Eelco Hoogendoorn’s talk entitled “Seastead Engineering Overview” is now available here.
Recent engineering graduate Eelco Hoogendoorn has done a lot of thinking about the technical pragmatics of seasteads. In his 2009 Seasteading Conference presentation, he lays out the fundamentals that a research plan must cover to begin to actualize TSI’s Poseidon Project goal of putting the first working seastead on the water in 2015. And as Seasteading Institute’s first engineering intern, this research plan is the one Eelco himself has been following, updating our Engineering Blog along the way.
Much of the engineering of feasible seasteads must revolve around economies of scale, as Eelco points out. Large platforms like cruise ships and flotillas (championed by Mikolaj Habryn and Miguel Lamas Pardo, respectively, whose presentation videos will be available soon) are proven living concepts, but will be better targets for business development, as the challenge will be to balance operating and maintenance costs to make them sustainable residences. Exotic projects like undersea hotels, while romantic, just aren’t practical.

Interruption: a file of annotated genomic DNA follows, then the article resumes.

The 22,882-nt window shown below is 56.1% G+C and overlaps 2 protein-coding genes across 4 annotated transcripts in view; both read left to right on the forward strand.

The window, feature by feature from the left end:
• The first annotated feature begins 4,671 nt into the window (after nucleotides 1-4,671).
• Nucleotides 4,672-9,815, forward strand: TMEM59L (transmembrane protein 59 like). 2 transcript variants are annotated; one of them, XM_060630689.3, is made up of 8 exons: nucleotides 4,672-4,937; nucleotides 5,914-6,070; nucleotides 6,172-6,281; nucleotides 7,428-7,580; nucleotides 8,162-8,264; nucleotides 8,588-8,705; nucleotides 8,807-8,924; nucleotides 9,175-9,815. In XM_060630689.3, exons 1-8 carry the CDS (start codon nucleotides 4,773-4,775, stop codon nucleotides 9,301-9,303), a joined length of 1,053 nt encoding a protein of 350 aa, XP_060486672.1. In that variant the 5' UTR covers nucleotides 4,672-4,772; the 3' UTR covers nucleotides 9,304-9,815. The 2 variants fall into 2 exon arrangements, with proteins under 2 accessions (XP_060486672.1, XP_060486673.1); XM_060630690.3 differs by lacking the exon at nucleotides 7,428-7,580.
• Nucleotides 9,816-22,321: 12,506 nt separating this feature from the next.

Small boats — an ideal configuration for relatively cheap iterative development — are nearly as old as culture itself; yet in all of human history there has never been a stable, long-term settlement on the water. “Perhaps Ephemerisle will bring some innovation and new ideas as to how boats can help us,” Eelco muses.
The focus, then, will be on creating a “small hill” in the ocean, something of a compromise between the insecurity of the small vessel and the expense of the large craft, and developing compromises around wave drift, rocking motion, and maximizing the ratio of real estate to stabilization materials. Eelco’s talk leads gracefully and conversationally through a wide range of engineering challenges, from vessel clustering scenarios to seasickness, and provides great perspective as to the frontiers of seasteading-related technological progress.
Last week, the Seasteading Institute bid Eelco a fond farewell as he voyaged back across the Atlantic, having completed his three-month term of research for which he is presently finalizing the documentation.